• Evangelical Lutheran Church in America, Southwestern Washington Synod
  • Presbyterian Church (USA), Alaska-Northwest Area
  • Mennonite Church USA, Pacific NW Conference
  • Christian Church (Disciples of Christ)
  • Roman Catholic Archdiocese of Seattle
  • Unitarian Universalist Association, Pacific Northwest District
  • United Church of Christ, Pacific Northwest Conference
  • United Methodist Church, Pacific Northwest Conference
  • Community Collaborations:
  • Inclusively Christian & Interreligious
  • Ahmadiyya Muslim Community, Lynnwood
  • Alki United Church of Christ
  • All Saints Catholic Church, Puyallup
  • Archdiocese of Alaska
  • Associated Ministries of Pierce County
  • Church Council of Greater Seattle
  • Church of the Nazarene, Puyallup
  • Ecumenical Ministries of Oregon
  • Faith Action Network
  • First Presbyterian, Everett
  • Helping Hand House, Puyallup
  • Housing Development Consortium of King County
  • Interfaith Association of Northwest Washington
  • Maryknoll Fathers and Brothers
  • Muslim Association of Puget Sound
  • Newport Presbyterian, Bellevue
  • One Another Foundation, Seattle
  • Real Change, Seattle
  • Region XII Leadership Conference of Women Religious
  • Seattle First Baptist Church
  • Seattle Union Gospel Mission
  • Sisters of the Holy Names of Jesus and Mary
  • Society of Jesus, Oregon Province
  • St. James Cathedral, Seattle
  • St. Mark’s by the Narrows, Tacoma
  • Tacoma Housing Authority
  • Temple Beth Am, Seattle
  • Temple Beth El, Tacoma
  • Temple Beth Or, Everett
  • Temple De Hirsch-Sinai Seattle / Bellevue
  • United Black Clergy, Washington State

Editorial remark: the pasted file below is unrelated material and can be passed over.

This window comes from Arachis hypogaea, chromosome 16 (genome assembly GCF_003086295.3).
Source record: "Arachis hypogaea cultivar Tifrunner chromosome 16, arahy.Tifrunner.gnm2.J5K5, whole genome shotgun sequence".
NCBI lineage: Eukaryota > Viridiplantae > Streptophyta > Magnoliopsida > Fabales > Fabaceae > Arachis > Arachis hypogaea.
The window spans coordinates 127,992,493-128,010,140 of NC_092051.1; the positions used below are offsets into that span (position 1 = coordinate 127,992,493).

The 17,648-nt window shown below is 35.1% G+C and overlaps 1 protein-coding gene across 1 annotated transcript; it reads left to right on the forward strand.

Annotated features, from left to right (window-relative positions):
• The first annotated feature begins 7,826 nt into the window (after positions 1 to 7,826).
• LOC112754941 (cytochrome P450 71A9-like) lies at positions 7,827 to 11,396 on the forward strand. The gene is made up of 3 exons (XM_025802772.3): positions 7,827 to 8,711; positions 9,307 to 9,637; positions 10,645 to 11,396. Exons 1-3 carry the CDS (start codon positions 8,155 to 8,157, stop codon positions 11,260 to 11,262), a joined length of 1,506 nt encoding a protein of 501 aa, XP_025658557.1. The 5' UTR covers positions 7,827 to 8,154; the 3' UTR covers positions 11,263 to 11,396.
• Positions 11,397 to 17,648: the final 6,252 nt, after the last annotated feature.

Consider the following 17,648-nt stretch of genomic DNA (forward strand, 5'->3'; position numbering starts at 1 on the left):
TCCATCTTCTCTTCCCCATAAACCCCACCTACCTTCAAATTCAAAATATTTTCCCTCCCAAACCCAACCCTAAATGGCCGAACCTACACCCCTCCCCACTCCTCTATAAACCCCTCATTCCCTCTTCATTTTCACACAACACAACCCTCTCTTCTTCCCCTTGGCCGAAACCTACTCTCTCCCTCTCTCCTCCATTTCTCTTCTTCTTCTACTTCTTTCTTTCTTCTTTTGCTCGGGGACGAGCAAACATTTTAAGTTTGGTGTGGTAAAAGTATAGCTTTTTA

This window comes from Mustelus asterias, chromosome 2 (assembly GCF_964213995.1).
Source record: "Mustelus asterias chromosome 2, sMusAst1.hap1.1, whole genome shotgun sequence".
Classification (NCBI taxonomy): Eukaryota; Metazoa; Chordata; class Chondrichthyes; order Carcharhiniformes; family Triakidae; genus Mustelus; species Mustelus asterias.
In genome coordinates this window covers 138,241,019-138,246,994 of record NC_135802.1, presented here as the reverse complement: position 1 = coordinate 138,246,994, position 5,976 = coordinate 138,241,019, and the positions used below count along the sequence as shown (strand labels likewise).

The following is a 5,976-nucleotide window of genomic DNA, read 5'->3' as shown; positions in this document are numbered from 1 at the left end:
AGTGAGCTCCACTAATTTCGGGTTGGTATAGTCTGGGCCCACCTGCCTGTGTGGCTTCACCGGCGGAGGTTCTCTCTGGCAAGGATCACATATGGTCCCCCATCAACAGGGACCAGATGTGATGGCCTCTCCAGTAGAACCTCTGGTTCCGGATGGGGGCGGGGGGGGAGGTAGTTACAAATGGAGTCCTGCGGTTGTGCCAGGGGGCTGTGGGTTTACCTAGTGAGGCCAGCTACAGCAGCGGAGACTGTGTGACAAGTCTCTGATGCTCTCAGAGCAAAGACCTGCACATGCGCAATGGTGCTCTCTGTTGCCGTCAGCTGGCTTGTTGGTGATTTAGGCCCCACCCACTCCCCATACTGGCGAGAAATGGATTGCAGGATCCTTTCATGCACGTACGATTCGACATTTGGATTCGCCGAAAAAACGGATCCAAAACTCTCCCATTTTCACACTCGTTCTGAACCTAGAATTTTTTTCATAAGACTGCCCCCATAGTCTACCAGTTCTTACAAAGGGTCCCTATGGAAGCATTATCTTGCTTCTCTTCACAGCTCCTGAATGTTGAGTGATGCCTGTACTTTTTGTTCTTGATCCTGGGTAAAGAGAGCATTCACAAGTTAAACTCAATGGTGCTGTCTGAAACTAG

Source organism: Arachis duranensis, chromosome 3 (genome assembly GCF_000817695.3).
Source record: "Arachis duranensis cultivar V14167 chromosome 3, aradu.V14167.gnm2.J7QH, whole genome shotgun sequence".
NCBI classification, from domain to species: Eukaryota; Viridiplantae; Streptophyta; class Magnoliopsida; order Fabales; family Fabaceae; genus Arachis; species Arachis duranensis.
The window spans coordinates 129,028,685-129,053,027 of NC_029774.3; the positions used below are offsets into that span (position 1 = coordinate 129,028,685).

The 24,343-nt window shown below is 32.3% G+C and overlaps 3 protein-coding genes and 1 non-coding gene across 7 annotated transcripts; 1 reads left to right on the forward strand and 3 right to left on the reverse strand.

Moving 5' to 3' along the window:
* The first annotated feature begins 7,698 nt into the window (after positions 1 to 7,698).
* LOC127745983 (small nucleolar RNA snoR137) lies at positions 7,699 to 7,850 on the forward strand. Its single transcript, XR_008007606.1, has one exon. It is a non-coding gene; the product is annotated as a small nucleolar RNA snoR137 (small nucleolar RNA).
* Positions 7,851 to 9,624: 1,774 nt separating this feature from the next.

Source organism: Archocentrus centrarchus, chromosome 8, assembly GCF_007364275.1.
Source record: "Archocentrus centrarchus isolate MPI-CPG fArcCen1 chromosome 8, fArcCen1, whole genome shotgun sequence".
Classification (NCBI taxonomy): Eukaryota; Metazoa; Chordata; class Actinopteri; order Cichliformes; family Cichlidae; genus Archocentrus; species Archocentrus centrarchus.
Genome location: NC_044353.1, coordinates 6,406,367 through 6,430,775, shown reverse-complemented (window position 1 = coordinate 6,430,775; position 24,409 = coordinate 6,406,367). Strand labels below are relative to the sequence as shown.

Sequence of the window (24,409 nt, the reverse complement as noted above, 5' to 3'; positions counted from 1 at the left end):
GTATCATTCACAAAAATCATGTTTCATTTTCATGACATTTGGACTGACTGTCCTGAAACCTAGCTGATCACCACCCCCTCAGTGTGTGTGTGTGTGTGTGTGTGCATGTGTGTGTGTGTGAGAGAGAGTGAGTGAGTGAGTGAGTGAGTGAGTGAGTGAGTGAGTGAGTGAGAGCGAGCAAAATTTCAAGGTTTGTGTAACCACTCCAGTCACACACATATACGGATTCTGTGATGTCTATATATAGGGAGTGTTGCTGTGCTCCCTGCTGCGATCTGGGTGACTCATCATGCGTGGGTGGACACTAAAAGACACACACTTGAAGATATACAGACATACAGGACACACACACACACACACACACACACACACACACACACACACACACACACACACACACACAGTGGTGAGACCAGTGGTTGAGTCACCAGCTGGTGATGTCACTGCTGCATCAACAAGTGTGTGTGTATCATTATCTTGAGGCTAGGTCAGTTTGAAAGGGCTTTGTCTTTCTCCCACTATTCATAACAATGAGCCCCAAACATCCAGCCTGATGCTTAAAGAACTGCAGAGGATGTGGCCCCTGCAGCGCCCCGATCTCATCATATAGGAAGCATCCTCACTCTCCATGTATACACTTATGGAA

• United Church, Arlington
  • United Way of King County
  • Washington Low Income Housing Alliance

Community Voices

“I am very grateful for the ecumenical spirit that Seattle University’s School of Theology and Ministry brings…I want to thank the School for building such a quality ecumenical seminary.”

Bishop Grant Hagiya, Greater Northwest Episocpal Area

“In an era of social and ecclesial fragmentation, we need programs such as those at Seattle University’s School of Theology and Ministry that insist on educating students from a wide variety of confessional and cultural backgrounds.”

Rev. Michael Kinnamon, Ph.D., Former General Secretary, National Council of the Churches of Christ in the USA

“This school cannot be overlooked. It is vital, not only for the formation it offers its students but for how it shapes and forms our greater community.”

The Rt. Rev. Gregory H. Rickel, Bishop, The Episcopal Diocese of Olympia

“The attitude of Seattle University’s School of Theology and Ministry is incredibly inclusive and humble. Because of a dinner meeting for Buddhist leaders in the community, organized by the school, I became friends with Buddhist monks from different countries and traditions. Now we are frequently inviting each other and co-organizing various events. The school actually strengthened the Buddhist community in Seattle, and I am grateful for the astonishing generosity of the school. I would never have expected a Jesuit university to support and foster Buddhist sanghas. Thank you very much.”

Rev. Taijo Imanaka, Head Priest, Seattle Koyasan Buddhist Temple